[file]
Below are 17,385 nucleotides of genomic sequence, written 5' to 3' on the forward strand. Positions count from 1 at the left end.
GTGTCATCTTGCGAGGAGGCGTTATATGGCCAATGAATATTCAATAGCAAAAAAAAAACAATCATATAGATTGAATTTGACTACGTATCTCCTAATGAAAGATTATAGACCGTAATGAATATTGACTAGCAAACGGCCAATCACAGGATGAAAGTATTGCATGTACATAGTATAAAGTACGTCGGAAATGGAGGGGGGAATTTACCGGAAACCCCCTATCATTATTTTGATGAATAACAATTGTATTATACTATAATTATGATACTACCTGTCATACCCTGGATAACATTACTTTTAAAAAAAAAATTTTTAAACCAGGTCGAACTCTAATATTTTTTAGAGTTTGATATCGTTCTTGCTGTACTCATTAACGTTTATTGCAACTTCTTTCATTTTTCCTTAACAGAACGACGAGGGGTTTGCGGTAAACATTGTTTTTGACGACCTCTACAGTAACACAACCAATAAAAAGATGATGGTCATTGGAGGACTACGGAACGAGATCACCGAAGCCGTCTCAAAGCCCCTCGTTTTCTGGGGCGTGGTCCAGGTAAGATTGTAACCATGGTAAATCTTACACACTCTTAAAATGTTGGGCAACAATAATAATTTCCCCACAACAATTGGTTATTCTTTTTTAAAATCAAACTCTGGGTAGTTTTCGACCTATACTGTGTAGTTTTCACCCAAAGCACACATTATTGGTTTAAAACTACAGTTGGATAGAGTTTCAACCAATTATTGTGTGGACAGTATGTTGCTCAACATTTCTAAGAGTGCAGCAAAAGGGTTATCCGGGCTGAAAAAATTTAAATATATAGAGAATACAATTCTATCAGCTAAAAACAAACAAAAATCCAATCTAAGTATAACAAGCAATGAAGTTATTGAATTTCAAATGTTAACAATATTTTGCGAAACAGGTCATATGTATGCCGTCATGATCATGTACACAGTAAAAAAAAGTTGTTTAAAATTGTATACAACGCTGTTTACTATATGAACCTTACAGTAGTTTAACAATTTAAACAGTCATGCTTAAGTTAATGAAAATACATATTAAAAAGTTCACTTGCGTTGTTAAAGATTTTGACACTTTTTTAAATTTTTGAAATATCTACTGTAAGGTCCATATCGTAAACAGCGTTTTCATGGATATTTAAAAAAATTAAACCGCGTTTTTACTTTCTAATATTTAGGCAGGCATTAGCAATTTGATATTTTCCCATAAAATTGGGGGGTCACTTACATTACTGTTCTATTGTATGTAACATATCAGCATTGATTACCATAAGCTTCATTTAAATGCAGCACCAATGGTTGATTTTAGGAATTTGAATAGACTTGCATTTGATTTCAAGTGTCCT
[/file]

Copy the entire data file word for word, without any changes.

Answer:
Below are 17,385 nucleotides of genomic sequence, written 5' to 3' on the forward strand. Positions count from 1 at the left end.
GTGTCATCTTGCGAGGAGGCGTTATATGGCCAATGAATATTCAATAGCAAAAAAAAAACAATCATATAGATTGAATTTGACTACGTATCTCCTAATGAAAGATTATAGACCGTAATGAATATTGACTAGCAAACGGCCAATCACAGGATGAAAGTATTGCATGTACATAGTATAAAGTACGTCGGAAATGGAGGGGGGAATTTACCGGAAACCCCCTATCATTATTTTGATGAATAACAATTGTATTATACTATAATTATGATACTACCTGTCATACCCTGGATAACATTACTTTTAAAAAAAAAATTTTTAAACCAGGTCGAACTCTAATATTTTTTAGAGTTTGATATCGTTCTTGCTGTACTCATTAACGTTTATTGCAACTTCTTTCATTTTTCCTTAACAGAACGACGAGGGGTTTGCGGTAAACATTGTTTTTGACGACCTCTACAGTAACACAACCAATAAAAAGATGATGGTCATTGGAGGACTACGGAACGAGATCACCGAAGCCGTCTCAAAGCCCCTCGTTTTCTGGGGCGTGGTCCAGGTAAGATTGTAACCATGGTAAATCTTACACACTCTTAAAATGTTGGGCAACAATAATAATTTCCCCACAACAATTGGTTATTCTTTTTTAAAATCAAACTCTGGGTAGTTTTCGACCTATACTGTGTAGTTTTCACCCAAAGCACACATTATTGGTTTAAAACTACAGTTGGATAGAGTTTCAACCAATTATTGTGTGGACAGTATGTTGCTCAACATTTCTAAGAGTGCAGCAAAAGGGTTATCCGGGCTGAAAAAATTTAAATATATAGAGAATACAATTCTATCAGCTAAAAACAAACAAAAATCCAATCTAAGTATAACAAGCAATGAAGTTATTGAATTTCAAATGTTAACAATATTTTGCGAAACAGGTCATATGTATGCCGTCATGATCATGTACACAGTAAAAAAAAGTTGTTTAAAATTGTATACAACGCTGTTTACTATATGAACCTTACAGTAGTTTAACAATTTAAACAGTCATGCTTAAGTTAATGAAAATACATATTAAAAAGTTCACTTGCGTTGTTAAAGATTTTGACACTTTTTTAAATTTTTGAAATATCTACTGTAAGGTCCATATCGTAAACAGCGTTTTCATGGATATTTAAAAAAATTAAACCGCGTTTTTACTTTCTAATATTTAGGCAGGCATTAGCAATTTGATATTTTCCCATAAAATTGGGGGGTCACTTACATTACTGTTCTATTGTATGTAACATATCAGCATTGATTACCATAAGCTTCATTTAAATGCAGCACCAATGGTTGATTTTAGGAATTTGAATAGACTTGCATTTGATTTCAAGTGTCCT